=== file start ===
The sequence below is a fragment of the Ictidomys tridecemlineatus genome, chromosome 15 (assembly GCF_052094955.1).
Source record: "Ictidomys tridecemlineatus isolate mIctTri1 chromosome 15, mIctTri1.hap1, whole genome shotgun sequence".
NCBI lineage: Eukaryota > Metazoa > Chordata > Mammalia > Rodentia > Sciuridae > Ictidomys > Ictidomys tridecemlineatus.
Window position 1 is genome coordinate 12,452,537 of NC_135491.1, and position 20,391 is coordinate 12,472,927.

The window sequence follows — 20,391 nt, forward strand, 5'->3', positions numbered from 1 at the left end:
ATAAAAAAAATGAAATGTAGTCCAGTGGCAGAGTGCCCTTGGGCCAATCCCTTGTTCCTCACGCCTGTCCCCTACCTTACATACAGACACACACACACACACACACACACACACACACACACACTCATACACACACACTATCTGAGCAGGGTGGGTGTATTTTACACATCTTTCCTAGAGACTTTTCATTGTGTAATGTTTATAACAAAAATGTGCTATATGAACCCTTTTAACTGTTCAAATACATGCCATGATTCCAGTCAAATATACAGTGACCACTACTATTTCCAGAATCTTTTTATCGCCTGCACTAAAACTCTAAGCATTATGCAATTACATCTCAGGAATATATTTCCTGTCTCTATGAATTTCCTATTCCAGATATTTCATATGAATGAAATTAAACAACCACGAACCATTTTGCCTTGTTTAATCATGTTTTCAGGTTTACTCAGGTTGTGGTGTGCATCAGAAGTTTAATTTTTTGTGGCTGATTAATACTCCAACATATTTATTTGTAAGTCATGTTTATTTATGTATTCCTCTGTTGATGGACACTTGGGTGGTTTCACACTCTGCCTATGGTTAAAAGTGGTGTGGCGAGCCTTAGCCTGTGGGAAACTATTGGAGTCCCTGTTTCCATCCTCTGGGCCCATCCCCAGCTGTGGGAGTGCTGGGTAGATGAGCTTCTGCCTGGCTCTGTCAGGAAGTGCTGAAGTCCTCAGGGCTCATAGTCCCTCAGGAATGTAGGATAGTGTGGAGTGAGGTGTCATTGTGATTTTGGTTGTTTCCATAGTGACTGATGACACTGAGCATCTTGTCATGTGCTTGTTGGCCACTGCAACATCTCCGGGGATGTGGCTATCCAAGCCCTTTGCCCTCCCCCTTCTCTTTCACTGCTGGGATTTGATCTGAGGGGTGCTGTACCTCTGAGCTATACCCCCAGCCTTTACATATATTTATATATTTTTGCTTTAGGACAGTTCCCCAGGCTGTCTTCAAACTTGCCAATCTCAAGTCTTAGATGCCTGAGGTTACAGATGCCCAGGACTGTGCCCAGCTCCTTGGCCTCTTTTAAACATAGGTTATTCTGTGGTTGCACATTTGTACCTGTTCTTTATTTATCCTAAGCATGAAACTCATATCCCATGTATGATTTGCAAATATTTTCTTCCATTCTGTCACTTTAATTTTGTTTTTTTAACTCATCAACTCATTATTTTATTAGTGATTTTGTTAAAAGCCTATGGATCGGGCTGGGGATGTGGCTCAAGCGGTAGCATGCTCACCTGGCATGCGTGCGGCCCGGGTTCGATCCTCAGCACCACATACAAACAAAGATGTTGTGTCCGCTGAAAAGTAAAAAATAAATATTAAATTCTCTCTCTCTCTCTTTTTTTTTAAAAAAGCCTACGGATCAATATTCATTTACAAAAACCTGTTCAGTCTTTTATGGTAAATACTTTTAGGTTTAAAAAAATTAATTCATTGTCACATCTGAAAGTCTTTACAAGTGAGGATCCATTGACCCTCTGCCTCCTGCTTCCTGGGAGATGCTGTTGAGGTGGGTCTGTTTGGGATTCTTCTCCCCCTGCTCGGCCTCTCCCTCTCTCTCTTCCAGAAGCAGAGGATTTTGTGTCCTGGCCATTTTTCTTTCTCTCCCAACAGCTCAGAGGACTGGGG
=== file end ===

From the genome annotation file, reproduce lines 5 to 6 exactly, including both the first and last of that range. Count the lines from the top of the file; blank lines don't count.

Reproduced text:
The window sequence follows — 20,391 nt, forward strand, 5'->3', positions numbered from 1 at the left end:
ATAAAAAAAATGAAATGTAGTCCAGTGGCAGAGTGCCCTTGGGCCAATCCCTTGTTCCTCACGCCTGTCCCCTACCTTACATACAGACACACACACACACACACACACACACACACACACACACTCATACACACACACTATCTGAGCAGGGTGGGTGTATTTTACACATCTTTCCTAGAGACTTTTCATTGTGTAATGTTTATAACAAAAATGTGCTATATGAACCCTTTTAACTGTTCAAATACATGCCATGATTCCAGTCAAATATACAGTGACCACTACTATTTCCAGAATCTTTTTATCGCCTGCACTAAAACTCTAAGCATTATGCAATTACATCTCAGGAATATATTTCCTGTCTCTATGAATTTCCTATTCCAGATATTTCATATGAATGAAATTAAACAACCACGAACCATTTTGCCTTGTTTAATCATGTTTTCAGGTTTACTCAGGTTGTGGTGTGCATCAGAAGTTTAATTTTTTGTGGCTGATTAATACTCCAACATATTTATTTGTAAGTCATGTTTATTTATGTATTCCTCTGTTGATGGACACTTGGGTGGTTTCACACTCTGCCTATGGTTAAAAGTGGTGTGGCGAGCCTTAGCCTGTGGGAAACTATTGGAGTCCCTGTTTCCATCCTCTGGGCCCATCCCCAGCTGTGGGAGTGCTGGGTAGATGAGCTTCTGCCTGGCTCTGTCAGGAAGTGCTGAAGTCCTCAGGGCTCATAGTCCCTCAGGAATGTAGGATAGTGTGGAGTGAGGTGTCATTGTGATTTTGGTTGTTTCCATAGTGACTGATGACACTGAGCATCTTGTCATGTGCTTGTTGGCCACTGCAACATCTCCGGGGATGTGGCTATCCAAGCCCTTTGCCCTCCCCCTTCTCTTTCACTGCTGGGATTTGATCTGAGGGGTGCTGTACCTCTGAGCTATACCCCCAGCCTTTACATATATTTATATATTTTTGCTTTAGGACAGTTCCCCAGGCTGTCTTCAAACTTGCCAATCTCAAGTCTTAGATGCCTGAGGTTACAGATGCCCAGGACTGTGCCCAGCTCCTTGGCCTCTTTTAAACATAGGTTATTCTGTGGTTGCACATTTGTACCTGTTCTTTATTTATCCTAAGCATGAAACTCATATCCCATGTATGATTTGCAAATATTTTCTTCCATTCTGTCACTTTAATTTTGTTTTTTTAACTCATCAACTCATTATTTTATTAGTGATTTTGTTAAAAGCCTATGGATCGGGCTGGGGATGTGGCTCAAGCGGTAGCATGCTCACCTGGCATGCGTGCGGCCCGGGTTCGATCCTCAGCACCACATACAAACAAAGATGTTGTGTCCGCTGAAAAGTAAAAAATAAATATTAAATTCTCTCTCTCTCTCTTTTTTTTTAAAAAAGCCTACGGATCAATATTCATTTACAAAAACCTGTTCAGTCTTTTATGGTAAATACTTTTAGGTTTAAAAAAATTAATTCATTGTCACATCTGAAAGTCTTTACAAGTGAGGATCCATTGACCCTCTGCCTCCTGCTTCCTGGGAGATGCTGTTGAGGTGGGTCTGTTTGGGATTCTTCTCCCCCTGCTCGGCCTCTCCCTCTCTCTCTTCCAGAAGCAGAGGATTTTGTGTCCTGGCCATTTTTCTTTCTCTCCCAACAGCTCAGAGGACTGGGG